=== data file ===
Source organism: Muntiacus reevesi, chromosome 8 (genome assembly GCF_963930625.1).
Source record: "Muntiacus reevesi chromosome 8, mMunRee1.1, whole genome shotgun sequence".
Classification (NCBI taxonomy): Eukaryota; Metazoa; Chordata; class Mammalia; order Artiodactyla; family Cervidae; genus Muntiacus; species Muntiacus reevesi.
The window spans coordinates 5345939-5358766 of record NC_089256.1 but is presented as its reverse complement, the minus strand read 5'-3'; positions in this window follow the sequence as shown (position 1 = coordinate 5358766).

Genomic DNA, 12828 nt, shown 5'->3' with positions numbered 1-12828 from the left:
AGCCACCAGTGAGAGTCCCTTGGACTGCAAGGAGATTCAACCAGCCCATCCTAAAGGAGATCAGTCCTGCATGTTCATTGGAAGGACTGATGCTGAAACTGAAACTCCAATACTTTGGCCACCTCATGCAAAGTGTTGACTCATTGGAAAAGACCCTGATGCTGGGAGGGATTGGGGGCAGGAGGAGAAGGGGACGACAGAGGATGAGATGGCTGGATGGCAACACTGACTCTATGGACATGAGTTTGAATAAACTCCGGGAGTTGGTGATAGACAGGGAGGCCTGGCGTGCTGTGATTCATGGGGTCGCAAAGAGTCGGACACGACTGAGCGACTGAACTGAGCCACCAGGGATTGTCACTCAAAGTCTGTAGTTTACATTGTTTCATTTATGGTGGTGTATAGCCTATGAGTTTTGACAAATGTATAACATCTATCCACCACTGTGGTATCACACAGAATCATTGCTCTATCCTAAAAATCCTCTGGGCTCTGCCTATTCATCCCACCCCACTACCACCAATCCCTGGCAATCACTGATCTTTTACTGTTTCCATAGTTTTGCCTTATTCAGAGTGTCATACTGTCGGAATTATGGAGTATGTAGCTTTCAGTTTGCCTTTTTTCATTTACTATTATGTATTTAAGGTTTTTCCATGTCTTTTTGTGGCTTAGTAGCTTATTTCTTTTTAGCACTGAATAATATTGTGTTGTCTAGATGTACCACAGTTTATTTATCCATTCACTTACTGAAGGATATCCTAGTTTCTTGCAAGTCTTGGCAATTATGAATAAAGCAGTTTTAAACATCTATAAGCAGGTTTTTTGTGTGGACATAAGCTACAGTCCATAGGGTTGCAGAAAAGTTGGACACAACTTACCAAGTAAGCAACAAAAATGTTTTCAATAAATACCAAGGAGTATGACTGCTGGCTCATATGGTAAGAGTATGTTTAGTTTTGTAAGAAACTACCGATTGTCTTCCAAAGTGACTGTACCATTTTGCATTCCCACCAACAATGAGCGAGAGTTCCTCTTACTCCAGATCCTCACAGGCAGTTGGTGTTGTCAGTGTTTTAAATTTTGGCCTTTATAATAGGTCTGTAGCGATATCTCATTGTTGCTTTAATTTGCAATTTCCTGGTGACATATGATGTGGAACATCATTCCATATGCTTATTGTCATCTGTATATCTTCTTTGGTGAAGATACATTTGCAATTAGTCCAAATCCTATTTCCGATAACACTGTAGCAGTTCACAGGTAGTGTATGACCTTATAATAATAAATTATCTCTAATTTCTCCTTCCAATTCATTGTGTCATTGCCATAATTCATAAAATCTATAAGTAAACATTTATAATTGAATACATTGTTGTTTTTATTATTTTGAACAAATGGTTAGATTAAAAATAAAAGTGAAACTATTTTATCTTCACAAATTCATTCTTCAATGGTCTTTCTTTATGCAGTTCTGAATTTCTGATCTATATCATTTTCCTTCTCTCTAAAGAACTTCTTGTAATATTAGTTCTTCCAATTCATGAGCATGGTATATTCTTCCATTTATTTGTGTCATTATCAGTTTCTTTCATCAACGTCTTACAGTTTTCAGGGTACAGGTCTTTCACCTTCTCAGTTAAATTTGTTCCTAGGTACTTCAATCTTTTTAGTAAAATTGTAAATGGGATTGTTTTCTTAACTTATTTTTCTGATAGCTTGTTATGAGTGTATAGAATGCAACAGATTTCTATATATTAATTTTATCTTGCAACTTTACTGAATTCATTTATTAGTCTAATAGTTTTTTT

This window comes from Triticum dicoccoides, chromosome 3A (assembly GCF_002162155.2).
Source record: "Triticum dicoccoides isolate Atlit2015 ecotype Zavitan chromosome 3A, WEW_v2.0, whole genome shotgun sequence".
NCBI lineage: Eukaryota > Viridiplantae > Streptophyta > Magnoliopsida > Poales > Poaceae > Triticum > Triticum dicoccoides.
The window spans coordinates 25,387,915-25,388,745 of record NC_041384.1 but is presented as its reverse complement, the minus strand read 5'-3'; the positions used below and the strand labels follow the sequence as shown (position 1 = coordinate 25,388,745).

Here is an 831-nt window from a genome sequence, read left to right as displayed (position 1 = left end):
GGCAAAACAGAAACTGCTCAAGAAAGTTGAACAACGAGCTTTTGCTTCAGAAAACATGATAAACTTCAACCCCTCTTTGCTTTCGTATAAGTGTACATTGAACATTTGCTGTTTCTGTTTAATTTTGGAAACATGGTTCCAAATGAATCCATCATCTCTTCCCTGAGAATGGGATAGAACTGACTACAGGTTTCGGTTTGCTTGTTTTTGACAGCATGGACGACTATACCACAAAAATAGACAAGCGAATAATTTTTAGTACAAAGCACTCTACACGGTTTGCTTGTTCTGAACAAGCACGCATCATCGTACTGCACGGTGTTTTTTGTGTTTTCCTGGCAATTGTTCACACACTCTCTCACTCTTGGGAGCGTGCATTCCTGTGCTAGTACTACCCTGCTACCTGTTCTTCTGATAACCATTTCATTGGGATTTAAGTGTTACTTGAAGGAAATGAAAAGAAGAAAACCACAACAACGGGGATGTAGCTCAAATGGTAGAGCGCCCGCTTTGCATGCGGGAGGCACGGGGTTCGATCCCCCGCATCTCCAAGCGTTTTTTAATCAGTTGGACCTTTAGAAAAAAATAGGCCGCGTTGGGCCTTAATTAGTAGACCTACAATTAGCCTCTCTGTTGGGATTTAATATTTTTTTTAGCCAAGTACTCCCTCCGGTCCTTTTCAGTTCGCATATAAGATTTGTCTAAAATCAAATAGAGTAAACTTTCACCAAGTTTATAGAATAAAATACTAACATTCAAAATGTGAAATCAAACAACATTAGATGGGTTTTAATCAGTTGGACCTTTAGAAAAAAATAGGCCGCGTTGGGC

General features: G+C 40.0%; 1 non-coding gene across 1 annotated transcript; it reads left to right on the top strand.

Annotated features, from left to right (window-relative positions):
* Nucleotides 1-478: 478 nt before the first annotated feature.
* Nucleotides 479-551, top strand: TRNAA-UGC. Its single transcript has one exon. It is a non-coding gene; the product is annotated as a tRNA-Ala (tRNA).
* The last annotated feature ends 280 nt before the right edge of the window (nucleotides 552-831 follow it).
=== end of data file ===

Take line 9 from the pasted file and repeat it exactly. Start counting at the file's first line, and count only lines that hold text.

NCBI lineage: Eukaryota > Viridiplantae > Streptophyta > Magnoliopsida > Poales > Poaceae > Triticum > Triticum dicoccoides.